Prestigious grant for research into plant tactile sense

Author: prof.dr. D (Dolf) Weijers

You probably don’t realise it when you walk on grass: the blades of grass not only sense the pressure of your feet, but adjust their growth accordingly. But how do plants register forces without a brain and central nervous system? How that works is what the GreenTE (Green Tissue Engineering) consortium is going to research over the next 10 years. The group has been awarded a €22.8 million Gravitation grant for this purpose. The consortium is led by Prof. Dolf Weijers and Prof. Joris Sprakel of the Laboratory of Biochemistry at Wageningen University & Research.

“It has been known for more than 100 years that plants have a sense of touch,” says Professor of Mechanobiology Joris Sprakel, “They sense touch or wind, they register when a fungus tries to invade. Grass, for example, perceives whether you walk on it and that then triggers all kinds of processes in the plant that lead to increased strength. But how exactly does that work? That’s really still a blind spot in our knowledge.”

“That is the first big challenge in this programme,” adds Professor of Biochemistry Dolf Weijers. “If we better understand how a plant perceives that fungus is invading, we might also be able to help them become more resilient. That is the second challenge. Using the mechanical defences of plants is an area that is totally untapped in all attempts to make plants more resistant to diseases. As such, this research could boost the development of food crops that are more resistant to plant diseases.”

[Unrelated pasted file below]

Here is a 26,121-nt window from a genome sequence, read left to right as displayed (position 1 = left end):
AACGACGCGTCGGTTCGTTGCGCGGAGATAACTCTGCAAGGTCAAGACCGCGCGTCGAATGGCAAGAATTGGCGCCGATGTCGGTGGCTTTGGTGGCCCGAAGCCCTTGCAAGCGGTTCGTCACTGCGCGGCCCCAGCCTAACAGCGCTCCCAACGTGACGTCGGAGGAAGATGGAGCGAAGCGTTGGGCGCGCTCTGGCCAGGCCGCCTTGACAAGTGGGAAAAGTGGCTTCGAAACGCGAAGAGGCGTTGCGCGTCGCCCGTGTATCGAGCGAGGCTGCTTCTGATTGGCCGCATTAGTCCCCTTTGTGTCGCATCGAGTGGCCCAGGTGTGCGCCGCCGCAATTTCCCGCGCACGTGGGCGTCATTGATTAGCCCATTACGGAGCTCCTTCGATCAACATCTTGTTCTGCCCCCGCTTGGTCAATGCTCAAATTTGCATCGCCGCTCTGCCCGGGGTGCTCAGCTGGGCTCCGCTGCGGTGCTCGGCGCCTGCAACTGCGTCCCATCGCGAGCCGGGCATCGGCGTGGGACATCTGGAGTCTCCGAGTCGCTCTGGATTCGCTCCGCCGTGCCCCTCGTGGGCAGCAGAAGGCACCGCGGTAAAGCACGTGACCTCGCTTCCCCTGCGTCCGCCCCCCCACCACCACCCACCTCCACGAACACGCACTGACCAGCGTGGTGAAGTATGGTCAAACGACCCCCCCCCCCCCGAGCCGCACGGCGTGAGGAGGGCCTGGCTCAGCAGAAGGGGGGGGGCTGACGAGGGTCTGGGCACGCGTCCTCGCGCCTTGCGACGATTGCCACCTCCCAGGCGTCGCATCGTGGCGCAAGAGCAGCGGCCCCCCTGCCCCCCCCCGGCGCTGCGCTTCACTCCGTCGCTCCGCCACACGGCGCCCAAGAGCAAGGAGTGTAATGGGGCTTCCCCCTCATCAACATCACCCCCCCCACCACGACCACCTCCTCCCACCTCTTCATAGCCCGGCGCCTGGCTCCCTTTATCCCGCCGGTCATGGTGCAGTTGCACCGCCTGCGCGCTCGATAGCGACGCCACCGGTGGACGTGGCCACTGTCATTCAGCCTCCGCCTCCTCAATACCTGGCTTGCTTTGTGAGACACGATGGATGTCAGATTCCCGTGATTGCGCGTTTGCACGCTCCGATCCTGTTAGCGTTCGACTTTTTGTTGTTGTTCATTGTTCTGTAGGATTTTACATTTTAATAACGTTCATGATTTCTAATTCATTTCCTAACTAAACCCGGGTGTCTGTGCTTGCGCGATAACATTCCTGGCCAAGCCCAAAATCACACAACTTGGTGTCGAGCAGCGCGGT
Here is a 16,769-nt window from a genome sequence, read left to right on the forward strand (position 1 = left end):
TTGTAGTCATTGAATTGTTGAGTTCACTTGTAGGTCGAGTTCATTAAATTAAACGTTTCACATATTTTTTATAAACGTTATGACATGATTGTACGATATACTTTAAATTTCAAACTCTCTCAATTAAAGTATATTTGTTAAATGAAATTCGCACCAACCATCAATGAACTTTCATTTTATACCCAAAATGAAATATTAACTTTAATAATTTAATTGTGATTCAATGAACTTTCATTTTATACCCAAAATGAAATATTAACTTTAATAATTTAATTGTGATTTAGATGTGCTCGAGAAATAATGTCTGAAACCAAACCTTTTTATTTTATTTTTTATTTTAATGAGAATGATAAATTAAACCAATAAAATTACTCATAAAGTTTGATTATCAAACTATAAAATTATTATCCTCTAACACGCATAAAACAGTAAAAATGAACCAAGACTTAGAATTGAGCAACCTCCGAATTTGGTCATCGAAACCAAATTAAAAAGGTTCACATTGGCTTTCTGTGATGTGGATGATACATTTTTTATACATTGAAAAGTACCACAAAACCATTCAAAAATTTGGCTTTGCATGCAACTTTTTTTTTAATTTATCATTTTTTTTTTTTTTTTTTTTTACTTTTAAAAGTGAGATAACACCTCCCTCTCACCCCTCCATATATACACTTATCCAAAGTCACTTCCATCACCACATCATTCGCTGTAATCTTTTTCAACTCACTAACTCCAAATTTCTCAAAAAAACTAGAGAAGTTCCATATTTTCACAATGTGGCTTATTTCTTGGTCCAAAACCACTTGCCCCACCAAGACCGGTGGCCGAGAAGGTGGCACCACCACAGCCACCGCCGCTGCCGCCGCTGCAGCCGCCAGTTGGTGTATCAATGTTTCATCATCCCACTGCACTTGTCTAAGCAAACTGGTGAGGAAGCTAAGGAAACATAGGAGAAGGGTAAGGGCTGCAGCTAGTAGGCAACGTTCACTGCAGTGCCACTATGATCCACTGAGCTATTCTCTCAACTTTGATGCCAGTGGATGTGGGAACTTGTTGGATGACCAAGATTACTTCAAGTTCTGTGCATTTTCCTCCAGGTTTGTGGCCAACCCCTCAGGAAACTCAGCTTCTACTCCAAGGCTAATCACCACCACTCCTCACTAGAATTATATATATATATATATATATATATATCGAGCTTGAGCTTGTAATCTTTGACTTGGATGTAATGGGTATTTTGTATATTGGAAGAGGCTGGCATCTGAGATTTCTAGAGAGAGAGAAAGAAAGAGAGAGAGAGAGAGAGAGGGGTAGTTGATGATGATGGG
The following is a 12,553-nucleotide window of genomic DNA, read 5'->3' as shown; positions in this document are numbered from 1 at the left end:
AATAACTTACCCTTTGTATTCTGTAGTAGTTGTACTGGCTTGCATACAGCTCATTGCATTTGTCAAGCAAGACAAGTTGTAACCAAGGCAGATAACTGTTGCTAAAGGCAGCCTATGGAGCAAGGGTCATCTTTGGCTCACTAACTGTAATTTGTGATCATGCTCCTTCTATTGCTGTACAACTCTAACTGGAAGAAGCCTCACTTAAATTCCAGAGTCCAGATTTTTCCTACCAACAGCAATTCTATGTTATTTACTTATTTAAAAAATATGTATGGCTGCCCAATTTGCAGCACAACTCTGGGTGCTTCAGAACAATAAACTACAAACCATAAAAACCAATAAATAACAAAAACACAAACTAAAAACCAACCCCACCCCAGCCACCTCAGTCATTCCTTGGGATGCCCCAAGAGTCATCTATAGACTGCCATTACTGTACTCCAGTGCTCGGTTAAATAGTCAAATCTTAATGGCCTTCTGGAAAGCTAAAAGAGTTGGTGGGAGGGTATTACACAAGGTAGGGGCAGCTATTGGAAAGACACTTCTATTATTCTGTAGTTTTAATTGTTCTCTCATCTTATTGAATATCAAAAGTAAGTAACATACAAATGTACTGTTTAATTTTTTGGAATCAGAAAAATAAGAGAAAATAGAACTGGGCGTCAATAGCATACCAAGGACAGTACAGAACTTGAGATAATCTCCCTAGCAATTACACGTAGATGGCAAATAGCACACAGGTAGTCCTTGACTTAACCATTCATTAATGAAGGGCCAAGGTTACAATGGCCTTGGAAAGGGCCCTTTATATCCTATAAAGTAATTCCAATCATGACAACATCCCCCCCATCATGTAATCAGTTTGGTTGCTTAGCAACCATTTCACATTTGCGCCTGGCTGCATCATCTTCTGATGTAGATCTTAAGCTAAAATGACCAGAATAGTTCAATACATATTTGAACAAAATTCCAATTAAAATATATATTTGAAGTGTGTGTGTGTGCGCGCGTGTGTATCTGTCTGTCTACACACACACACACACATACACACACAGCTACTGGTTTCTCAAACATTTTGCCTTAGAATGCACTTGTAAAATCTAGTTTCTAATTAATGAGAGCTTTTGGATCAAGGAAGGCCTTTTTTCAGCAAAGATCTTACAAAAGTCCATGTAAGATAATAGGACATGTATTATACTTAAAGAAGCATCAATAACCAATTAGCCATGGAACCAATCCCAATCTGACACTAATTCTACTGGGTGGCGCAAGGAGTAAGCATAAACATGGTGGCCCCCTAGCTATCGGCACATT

The Green TE consortium is a composite of a wide range of scientific expertise. Dolf Weijers: “This is a complex biological issue that you cannot answer without knowledge of physics, chemistry, scientific modelling and so on. This is knowledge that is not represented in a single institution, but in which the Netherlands as a whole excels. We are very much looking forward to collaborating in this programme with scientists at the universities of Utrecht, Nijmegen, Eindhoven, Groningen, Amsterdam (VU) and Leiden. To work together on new knowledge in such an interdisciplinary way: I think that’s magical.”

Interdisciplinary collaboration for a complex issue: I think that’s magical

Greater understanding of how the world works

WUR rector magnificus Carolien Kroeze is extremely proud: “To be awarded Gravitation funding is a very prestigious achievement. It is the first time a research project led by WUR scientists has been awarded the subsidy. The beauty of this research is that it goes to the heart of our mission: ‘to explore the potential of nature, to improve the quality of life’. Dolf, Joris and all their colleagues are going to do exactly that in the coming years. I wish them every success and I look forward eagerly to the first results.”

Gravitation premium

With Gravitation, the government encourages excellent research in the Netherlands. The programme is for scientific consortia that have the potential to rank among the world’s best in their field. The programme is a form of direct government research funding. The Ministry of Education, Culture and Science has asked Dutch Research Council NWO to realise a selection procedure for Gravitation.

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